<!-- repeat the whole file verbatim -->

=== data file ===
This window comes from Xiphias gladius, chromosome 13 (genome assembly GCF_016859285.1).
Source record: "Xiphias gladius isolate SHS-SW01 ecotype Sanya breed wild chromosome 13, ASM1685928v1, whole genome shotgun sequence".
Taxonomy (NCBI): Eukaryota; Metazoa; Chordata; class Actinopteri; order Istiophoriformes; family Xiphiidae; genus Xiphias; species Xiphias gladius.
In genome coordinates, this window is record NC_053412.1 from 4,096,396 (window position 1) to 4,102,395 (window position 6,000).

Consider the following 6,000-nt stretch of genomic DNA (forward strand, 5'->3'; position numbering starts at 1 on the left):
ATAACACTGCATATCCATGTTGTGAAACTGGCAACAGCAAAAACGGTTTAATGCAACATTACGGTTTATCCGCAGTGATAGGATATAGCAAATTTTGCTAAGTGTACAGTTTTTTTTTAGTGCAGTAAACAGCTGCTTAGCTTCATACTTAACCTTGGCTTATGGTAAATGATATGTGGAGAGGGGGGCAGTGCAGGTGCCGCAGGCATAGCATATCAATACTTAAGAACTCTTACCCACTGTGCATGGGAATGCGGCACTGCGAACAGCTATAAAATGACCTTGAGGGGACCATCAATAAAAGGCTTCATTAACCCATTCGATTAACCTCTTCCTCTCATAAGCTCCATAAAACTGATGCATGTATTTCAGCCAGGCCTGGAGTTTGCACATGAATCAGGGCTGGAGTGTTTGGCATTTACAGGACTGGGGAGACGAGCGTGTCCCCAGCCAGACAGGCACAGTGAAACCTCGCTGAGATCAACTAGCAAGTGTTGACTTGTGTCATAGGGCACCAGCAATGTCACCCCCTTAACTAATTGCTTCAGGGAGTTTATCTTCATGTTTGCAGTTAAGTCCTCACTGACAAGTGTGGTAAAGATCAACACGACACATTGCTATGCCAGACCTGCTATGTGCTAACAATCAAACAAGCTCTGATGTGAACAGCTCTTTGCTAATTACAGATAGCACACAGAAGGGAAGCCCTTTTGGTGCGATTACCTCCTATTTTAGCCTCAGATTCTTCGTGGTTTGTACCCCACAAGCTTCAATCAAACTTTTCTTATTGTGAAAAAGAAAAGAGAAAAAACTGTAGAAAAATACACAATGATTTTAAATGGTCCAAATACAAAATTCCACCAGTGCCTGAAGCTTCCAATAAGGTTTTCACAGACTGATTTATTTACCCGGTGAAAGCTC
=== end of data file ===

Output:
This window comes from Xiphias gladius, chromosome 13 (genome assembly GCF_016859285.1).
Source record: "Xiphias gladius isolate SHS-SW01 ecotype Sanya breed wild chromosome 13, ASM1685928v1, whole genome shotgun sequence".
Taxonomy (NCBI): Eukaryota; Metazoa; Chordata; class Actinopteri; order Istiophoriformes; family Xiphiidae; genus Xiphias; species Xiphias gladius.
In genome coordinates, this window is record NC_053412.1 from 4,096,396 (window position 1) to 4,102,395 (window position 6,000).

Consider the following 6,000-nt stretch of genomic DNA (forward strand, 5'->3'; position numbering starts at 1 on the left):
ATAACACTGCATATCCATGTTGTGAAACTGGCAACAGCAAAAACGGTTTAATGCAACATTACGGTTTATCCGCAGTGATAGGATATAGCAAATTTTGCTAAGTGTACAGTTTTTTTTTAGTGCAGTAAACAGCTGCTTAGCTTCATACTTAACCTTGGCTTATGGTAAATGATATGTGGAGAGGGGGGCAGTGCAGGTGCCGCAGGCATAGCATATCAATACTTAAGAACTCTTACCCACTGTGCATGGGAATGCGGCACTGCGAACAGCTATAAAATGACCTTGAGGGGACCATCAATAAAAGGCTTCATTAACCCATTCGATTAACCTCTTCCTCTCATAAGCTCCATAAAACTGATGCATGTATTTCAGCCAGGCCTGGAGTTTGCACATGAATCAGGGCTGGAGTGTTTGGCATTTACAGGACTGGGGAGACGAGCGTGTCCCCAGCCAGACAGGCACAGTGAAACCTCGCTGAGATCAACTAGCAAGTGTTGACTTGTGTCATAGGGCACCAGCAATGTCACCCCCTTAACTAATTGCTTCAGGGAGTTTATCTTCATGTTTGCAGTTAAGTCCTCACTGACAAGTGTGGTAAAGATCAACACGACACATTGCTATGCCAGACCTGCTATGTGCTAACAATCAAACAAGCTCTGATGTGAACAGCTCTTTGCTAATTACAGATAGCACACAGAAGGGAAGCCCTTTTGGTGCGATTACCTCCTATTTTAGCCTCAGATTCTTCGTGGTTTGTACCCCACAAGCTTCAATCAAACTTTTCTTATTGTGAAAAAGAAAAGAGAAAAAACTGTAGAAAAATACACAATGATTTTAAATGGTCCAAATACAAAATTCCACCAGTGCCTGAAGCTTCCAATAAGGTTTTCACAGACTGATTTATTTACCCGGTGAAAGCTC